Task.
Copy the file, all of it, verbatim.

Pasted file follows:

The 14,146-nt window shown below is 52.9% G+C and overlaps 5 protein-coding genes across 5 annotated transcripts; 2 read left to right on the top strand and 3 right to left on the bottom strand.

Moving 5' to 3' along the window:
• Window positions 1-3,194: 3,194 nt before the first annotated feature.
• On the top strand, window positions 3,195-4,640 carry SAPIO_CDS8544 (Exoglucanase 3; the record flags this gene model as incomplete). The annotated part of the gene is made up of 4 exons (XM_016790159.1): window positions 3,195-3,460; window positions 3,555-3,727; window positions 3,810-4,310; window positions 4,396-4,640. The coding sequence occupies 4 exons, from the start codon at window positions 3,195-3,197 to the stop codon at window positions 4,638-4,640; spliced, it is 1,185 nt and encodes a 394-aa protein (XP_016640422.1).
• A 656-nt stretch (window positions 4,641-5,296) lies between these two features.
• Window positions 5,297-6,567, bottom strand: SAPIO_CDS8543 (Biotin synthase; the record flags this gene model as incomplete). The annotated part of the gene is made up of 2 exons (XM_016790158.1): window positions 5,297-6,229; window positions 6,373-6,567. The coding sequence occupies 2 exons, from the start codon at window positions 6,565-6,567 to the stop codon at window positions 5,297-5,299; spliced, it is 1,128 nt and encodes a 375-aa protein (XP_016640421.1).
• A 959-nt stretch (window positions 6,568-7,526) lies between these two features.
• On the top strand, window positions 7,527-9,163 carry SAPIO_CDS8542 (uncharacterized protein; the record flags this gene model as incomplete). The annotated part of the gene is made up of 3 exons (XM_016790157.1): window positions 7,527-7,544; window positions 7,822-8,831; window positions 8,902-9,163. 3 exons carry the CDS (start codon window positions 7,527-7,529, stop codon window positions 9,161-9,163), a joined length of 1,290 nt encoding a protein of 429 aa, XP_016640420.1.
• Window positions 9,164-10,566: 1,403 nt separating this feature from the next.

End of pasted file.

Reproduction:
The 14,146-nt window shown below is 52.9% G+C and overlaps 5 protein-coding genes across 5 annotated transcripts; 2 read left to right on the top strand and 3 right to left on the bottom strand.

Moving 5' to 3' along the window:
• Window positions 1-3,194: 3,194 nt before the first annotated feature.
• On the top strand, window positions 3,195-4,640 carry SAPIO_CDS8544 (Exoglucanase 3; the record flags this gene model as incomplete). The annotated part of the gene is made up of 4 exons (XM_016790159.1): window positions 3,195-3,460; window positions 3,555-3,727; window positions 3,810-4,310; window positions 4,396-4,640. The coding sequence occupies 4 exons, from the start codon at window positions 3,195-3,197 to the stop codon at window positions 4,638-4,640; spliced, it is 1,185 nt and encodes a 394-aa protein (XP_016640422.1).
• A 656-nt stretch (window positions 4,641-5,296) lies between these two features.
• Window positions 5,297-6,567, bottom strand: SAPIO_CDS8543 (Biotin synthase; the record flags this gene model as incomplete). The annotated part of the gene is made up of 2 exons (XM_016790158.1): window positions 5,297-6,229; window positions 6,373-6,567. The coding sequence occupies 2 exons, from the start codon at window positions 6,565-6,567 to the stop codon at window positions 5,297-5,299; spliced, it is 1,128 nt and encodes a 375-aa protein (XP_016640421.1).
• A 959-nt stretch (window positions 6,568-7,526) lies between these two features.
• On the top strand, window positions 7,527-9,163 carry SAPIO_CDS8542 (uncharacterized protein; the record flags this gene model as incomplete). The annotated part of the gene is made up of 3 exons (XM_016790157.1): window positions 7,527-7,544; window positions 7,822-8,831; window positions 8,902-9,163. 3 exons carry the CDS (start codon window positions 7,527-7,529, stop codon window positions 9,161-9,163), a joined length of 1,290 nt encoding a protein of 429 aa, XP_016640420.1.
• Window positions 9,164-10,566: 1,403 nt separating this feature from the next.